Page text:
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How can disability benefits increase?

Social Security benefits ensure people have access to the financial resources they need to cover basic living expenses. Because life circumstances can change drastically over short periods of time, the Social Security Administration (SSA) has also established criteria for increasing benefits when necessary.

It is important to understand these criteria in case you are eligible for an increase in benefits. Here are a few situations to be aware of that could affect your financial outlook.

Caring for a minor child or disabled adult child

Caring for a child under the age of 18 could make you eligible for more benefits. Your benefits may also increase if you have a disabled adult child in your care, as you may require a higher income to provide sufficient care to that child.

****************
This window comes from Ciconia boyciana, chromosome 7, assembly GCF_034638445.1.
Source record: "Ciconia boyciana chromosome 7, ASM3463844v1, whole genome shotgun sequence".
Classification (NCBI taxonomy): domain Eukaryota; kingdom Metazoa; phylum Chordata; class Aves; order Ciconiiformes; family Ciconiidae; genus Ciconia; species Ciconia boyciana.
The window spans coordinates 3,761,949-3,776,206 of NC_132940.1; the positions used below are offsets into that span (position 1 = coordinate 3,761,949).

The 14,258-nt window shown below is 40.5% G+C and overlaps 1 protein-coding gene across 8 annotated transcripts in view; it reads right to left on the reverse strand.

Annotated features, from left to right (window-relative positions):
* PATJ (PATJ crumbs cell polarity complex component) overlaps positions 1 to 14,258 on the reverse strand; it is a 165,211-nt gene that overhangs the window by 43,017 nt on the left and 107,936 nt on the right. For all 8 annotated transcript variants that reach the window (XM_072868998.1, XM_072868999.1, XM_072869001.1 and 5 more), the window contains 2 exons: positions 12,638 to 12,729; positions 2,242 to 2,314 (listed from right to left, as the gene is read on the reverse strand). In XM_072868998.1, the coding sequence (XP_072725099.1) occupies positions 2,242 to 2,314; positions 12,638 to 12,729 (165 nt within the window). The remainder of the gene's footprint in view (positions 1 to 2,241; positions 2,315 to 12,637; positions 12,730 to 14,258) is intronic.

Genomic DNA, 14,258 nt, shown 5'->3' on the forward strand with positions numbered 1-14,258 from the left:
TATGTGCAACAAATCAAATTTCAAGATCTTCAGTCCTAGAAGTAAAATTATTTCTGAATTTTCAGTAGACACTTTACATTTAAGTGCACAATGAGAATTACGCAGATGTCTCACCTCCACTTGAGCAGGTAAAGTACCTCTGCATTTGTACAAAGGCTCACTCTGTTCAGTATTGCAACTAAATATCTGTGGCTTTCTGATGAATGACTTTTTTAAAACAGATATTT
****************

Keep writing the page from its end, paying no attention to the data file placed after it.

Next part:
Previous marriages

You can claim the benefits of a former spouse after the age of 62, provided your marriage lasted at least ten years. In this case, the SSA bases available benefits on your former spouse’s work history.

The death of a current or former spouse

The death of an eligible spouse can increase the survivor benefits you receive. Once again, your current or former spouse’s work history determines how much of an increase in benefits you receive.

Decline of income

The SSA will review your income to determine the proper level of benefits. If your income level decreases, benefits will usually increase to make up for the difference.

Death of an assistive adult child

Some people receive financial support from adult children. If this person is eligible for benefits based on their work history, you can receive them on their behalf to account for the lost support.

If you have experienced a change to your finances that is not described by the above topics, you should still reach out to the SSA. Also, keep in mind that you can appeal a denial of benefits if you believe the decision was wrong.